School life is full of little rituals. Each day I perform several. Come rain or shine, I wander into the playground for the last 15 minutes of dinner hour. I can help calm any troubled waters, but there's also pleasure and amusement to be had from watching and talking with children. Take yesterday, for instance.
Katie runs up. "You know that music you played in assembly? My dad likes John Williams too. I've got some CDs upstairs he said you could borrow. And there's another one he said you might like. It's byI " She thinks a moment. "Vague Williams." I explain that I love Vaughan Williams and I'll be playing his music in assembly too.
Vladislav, recently from the Ukraine, is looking thoughtfully at my car. "You are the headmaster of this school?" he says. I agree that I am. "Then why you have this little Mini?" he asks. "You should drive a big car, and the other teachers a small car." I promise to sort out the travelling hierarchy of my staff and he looks at me quizzically before wandering off to philosophise with other Year 6s.
Jamin tells me there's "rude writin'" in the toilet. I call Cedric and Tunji over. They're my toilet wall troubleshooters. They shoot off for the damp cloth and Cif bottle, knowing there's a free film club ticket if they can remove it before the whistle.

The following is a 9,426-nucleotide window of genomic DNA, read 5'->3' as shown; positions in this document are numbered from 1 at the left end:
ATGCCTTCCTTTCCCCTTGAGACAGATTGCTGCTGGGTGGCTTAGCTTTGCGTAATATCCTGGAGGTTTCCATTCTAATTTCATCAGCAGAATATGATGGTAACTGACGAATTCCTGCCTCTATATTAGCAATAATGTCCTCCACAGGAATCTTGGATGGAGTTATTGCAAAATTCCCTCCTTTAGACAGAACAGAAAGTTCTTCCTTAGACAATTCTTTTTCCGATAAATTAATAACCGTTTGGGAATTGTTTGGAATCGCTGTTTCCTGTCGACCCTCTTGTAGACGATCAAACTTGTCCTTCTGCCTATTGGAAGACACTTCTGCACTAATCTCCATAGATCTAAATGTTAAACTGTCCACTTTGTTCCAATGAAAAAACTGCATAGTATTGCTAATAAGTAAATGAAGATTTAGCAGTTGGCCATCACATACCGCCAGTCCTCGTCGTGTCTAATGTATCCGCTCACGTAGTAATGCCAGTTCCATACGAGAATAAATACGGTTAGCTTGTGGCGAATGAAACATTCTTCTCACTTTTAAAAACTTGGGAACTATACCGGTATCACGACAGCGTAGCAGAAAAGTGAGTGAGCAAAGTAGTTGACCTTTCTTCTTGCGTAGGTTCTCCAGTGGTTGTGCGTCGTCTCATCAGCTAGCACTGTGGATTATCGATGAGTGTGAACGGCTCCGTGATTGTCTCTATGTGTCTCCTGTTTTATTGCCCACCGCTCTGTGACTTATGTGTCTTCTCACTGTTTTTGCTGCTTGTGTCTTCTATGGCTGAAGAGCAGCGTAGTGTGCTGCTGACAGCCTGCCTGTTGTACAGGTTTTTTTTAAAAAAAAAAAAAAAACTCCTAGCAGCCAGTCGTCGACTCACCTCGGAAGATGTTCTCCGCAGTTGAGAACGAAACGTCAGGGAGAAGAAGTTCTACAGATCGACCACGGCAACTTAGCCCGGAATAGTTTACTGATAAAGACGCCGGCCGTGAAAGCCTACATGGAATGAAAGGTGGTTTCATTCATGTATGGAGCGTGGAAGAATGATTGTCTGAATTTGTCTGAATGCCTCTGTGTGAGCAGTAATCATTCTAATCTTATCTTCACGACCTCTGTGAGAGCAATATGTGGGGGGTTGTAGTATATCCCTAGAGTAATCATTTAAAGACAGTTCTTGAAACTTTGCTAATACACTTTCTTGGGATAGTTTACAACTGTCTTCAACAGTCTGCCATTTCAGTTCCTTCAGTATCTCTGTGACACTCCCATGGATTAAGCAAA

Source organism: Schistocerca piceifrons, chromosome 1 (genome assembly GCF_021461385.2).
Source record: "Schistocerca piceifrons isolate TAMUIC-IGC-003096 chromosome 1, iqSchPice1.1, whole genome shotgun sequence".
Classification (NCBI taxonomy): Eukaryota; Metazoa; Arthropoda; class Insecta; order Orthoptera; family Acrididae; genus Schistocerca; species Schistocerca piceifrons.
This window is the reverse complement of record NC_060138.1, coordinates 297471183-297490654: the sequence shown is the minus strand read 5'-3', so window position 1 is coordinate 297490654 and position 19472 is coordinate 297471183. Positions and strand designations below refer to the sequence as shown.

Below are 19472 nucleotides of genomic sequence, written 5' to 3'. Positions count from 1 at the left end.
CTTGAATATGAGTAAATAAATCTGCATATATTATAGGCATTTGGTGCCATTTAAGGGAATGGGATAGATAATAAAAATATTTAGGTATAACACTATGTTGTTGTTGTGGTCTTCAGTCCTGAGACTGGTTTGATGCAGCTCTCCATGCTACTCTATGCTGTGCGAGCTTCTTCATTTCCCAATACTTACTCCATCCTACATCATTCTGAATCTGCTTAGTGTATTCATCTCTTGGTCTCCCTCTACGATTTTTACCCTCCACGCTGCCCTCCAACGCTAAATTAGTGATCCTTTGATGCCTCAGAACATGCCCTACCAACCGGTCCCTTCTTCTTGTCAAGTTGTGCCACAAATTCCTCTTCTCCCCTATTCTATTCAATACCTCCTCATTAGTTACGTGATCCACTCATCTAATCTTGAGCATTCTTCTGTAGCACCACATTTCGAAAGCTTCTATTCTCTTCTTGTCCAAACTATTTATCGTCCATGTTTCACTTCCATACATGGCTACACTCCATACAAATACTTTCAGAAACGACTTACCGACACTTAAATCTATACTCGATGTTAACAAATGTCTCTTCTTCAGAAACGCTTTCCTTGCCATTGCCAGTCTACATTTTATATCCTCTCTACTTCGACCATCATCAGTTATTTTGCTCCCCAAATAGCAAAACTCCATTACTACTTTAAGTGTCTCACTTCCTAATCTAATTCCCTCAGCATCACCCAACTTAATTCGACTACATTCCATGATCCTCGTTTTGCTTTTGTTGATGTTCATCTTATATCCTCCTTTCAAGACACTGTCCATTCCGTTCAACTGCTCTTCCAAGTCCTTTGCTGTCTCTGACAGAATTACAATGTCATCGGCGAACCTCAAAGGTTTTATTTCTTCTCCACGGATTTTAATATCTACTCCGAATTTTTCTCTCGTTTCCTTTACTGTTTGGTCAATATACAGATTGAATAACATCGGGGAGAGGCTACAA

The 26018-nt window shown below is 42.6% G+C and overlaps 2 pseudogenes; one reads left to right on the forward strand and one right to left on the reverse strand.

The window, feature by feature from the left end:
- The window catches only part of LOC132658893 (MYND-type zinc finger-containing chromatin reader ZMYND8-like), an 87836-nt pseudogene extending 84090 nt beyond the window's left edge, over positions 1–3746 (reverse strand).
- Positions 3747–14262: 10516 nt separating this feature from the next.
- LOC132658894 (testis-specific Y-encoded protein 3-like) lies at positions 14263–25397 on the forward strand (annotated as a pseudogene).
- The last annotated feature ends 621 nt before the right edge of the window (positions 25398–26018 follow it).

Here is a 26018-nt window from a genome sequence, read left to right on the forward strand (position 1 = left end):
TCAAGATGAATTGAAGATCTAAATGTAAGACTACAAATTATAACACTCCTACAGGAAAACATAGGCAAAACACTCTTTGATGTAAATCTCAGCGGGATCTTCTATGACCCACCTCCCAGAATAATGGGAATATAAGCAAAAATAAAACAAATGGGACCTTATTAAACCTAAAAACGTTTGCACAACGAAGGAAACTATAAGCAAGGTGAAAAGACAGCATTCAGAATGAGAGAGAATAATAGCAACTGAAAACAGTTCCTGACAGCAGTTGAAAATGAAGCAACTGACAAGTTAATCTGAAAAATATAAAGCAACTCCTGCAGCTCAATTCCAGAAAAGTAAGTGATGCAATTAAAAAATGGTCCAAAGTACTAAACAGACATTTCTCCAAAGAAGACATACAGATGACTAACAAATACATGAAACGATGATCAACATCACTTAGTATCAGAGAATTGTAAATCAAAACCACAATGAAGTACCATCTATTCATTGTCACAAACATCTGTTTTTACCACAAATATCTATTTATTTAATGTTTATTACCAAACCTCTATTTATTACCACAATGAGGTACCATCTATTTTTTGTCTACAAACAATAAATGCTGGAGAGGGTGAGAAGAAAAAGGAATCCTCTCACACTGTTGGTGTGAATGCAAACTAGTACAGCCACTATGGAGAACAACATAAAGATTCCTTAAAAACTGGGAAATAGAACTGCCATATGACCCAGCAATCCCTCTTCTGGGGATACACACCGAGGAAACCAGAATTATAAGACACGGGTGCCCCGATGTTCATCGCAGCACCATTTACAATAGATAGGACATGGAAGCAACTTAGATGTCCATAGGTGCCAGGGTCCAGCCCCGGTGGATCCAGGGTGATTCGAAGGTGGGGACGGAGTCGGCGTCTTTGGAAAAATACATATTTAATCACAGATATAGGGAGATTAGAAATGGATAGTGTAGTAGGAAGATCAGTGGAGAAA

Kieran spots me and hurries over. Kieran is adopted. He was assaulted by his natural parent, and school hasn't been easy. He takes out the two conkers his dad has strung on shoelaces and gives me mine. A small crowd gathers. They cheer when I bash Kieran's conker.
Gladys asks if I'll watch her friends perform. They line up, adopting poses of the latest pop group to savage the charts. The girls sing of unrequited "lurve" and their bodies gyrate with the pain of it all. They get a round of applause and ask if I want to listen again. Diplomatically, I explain that I'd better check the other bits of the playground. A football bashes into my leg and Luke apologises profusely, which is rare. Had I been a child, there would have been a shot of vitriolic abuse and I would have been harangued for being in his way.
Selim is in the park area, studying nature. He has a microscope at home and he often stands for inordinately long periods staring at leaves and things. In class, where there isn't an abundance of leaves, he stares at the ceiling instead. He's found a black and white ladybird on a bush. This is unusual and interesting. He carefully puts a leaf in an empty crisp packet, and pops the ladybird inside. I don't fancy the ladybird's chances, but I could have a budding biologist here.
I ask Molly if she's taking her violin home for the weekend, but she says her mum wants a break. Her mum says even the budgie's bought ear plugs. Three girls run past shouting at me to stop Alan chasing them, but obviously loving every minute. Chasing girls is Alan's current pastime, but he's overweight and the exercise won't do him much harm.
The whistle blows, the footballers chant "We won!" and the children line up. No fights today, not even an argument. Probably because it's sunny and there isn't any wind. But just wait till the weather changes...
Mike Kent is headteacher at Comber Grove primary, London borough of Southwark. Email:firstname.lastname@example.org